Updated: The Kids' Food Pyramid
Advice on bringing the Food Pyramid down to size -- a child's size!
Explore the New Food Pyramid
Recently, the Food & Drug Administration updated the content and look of the food pyramid for children, now known as My Pyramid. Inside the new pyramid, six stripes represent the five food groups, as well as the fats and oils that your child should consume each day. Each color represents a different food group.
- Orange: Grains
- Green: Vegetables
- Red: Fruits
- Blue: Dairy and Calcium-Rich Foods
- Purple: Proteins
- Yellow: Fats and Oils
The width of the colored stripe gives children a visual understanding that more servings need to be eaten from one group, such as grains, while others specify a smaller serving size need, such as the fats and oils group, which is a sliver in comparison. The stairs on My Pyramid represent the importance of exercise among children, with a minimum recommendation of 30 minutes a day being devoted to moderate exercise activity. Older children should aim for 60 minutes of exercise and/or physical activity at least five times a week.
The following list tells children how much they should eat from each group every day.
Bread, Cereal, Rice & Pasta: Children ages 2 to 8 need 3 to 5 ounces every day, while children ages 9 to 18 need 5 to 7 ounces every day. A 1-ounce serving could be 1 slice of bread; 1 cup of ready-to-eat breakfast cereal; or 1/2 cup cooked rice, cereal, or pasta.
Milk, Yogurt & Cheese: Children ages 2 to 8 need 2 cups every day, while children ages 9 to 18 need 3 cups every day. A cup serving could be 1 cup of milk or yogurt, 1 1/2 ounces of natural cheese; or 2 ounces of processed cheese.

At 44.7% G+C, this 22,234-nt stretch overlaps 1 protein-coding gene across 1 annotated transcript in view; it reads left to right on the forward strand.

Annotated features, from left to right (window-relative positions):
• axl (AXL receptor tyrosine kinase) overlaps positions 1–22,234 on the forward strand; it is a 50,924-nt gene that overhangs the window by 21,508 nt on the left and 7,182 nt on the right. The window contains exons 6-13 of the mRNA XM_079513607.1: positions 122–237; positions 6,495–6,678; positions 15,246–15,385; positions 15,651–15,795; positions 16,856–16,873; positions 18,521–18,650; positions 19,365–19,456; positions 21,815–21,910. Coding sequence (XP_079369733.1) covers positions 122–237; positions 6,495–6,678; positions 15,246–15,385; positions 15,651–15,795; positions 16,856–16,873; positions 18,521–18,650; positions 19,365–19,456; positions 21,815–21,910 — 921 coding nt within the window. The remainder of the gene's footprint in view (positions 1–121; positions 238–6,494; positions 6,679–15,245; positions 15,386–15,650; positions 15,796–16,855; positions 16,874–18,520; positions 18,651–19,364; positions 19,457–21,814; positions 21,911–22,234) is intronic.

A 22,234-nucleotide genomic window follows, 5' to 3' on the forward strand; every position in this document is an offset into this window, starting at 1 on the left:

Meat, Poultry, Fish, Dry Beans, Eggs & Nuts: Children ages 2 to 8 need 2 to 4 ounces, while children ages 9 to 18 need 5 to 6 ounces every day. A serving ounce could be 1 ounce of cooked, lean, boneless meat, poultry, or fish. In addition, a serving ounce could be 1/4 cup of cooked dry beans; 1 tablespoon of peanut butter; or 1 egg.
Fruits: Children ages 2 to 8 need 1 to 1 1/2 cups, while children ages 9 to 18 need 1 1/2 to 2 cups every day. A cup serving could be 1 cup of cooked, canned, or frozen fruit; 1/2 cup of dried fruit; 1 cup of 100 percent fruit juice; or 1 medium apple, banana, orange, pear, or peach.
Vegetables: Children ages 2 to 8 need 1 to 1 1/2 cups, while children ages 9 to 18 need 2 1/2 to 3 cups every day. A cup serving could be 2 cups of raw leafy greens; 1 cup of raw or cooked vegetables; or 1 cup of vegetables juice.
Fats & Oils: They are essential to maintain body functions but should be used sparingly. Children ages 2 to 8 need 3 to 4 teaspoons, while children ages 9 to 18 need 5 to 6 teaspoons every day. Fats and oils supply calories and, if overeaten, could lead to obesity, which is a growing problem among children in America.
When children and parents follow the suggestions of My Pyramid, they consume the appropriate amount of each food group, as set by United States Department of Agriculture standards. This will aid in general health and will provide you with the needed vitamins, nutrients, and minerals.
Source: United States Department of Agriculture
The information on this Web site is designed for educational purposes only. It is not intended to be a substitute for informed medical advice or care. You should not use this information to diagnose or treat any health problems or illnesses without consulting your pediatrician or family doctor. Please consult a doctor with any questions or concerns you might have regarding your or your child's condition.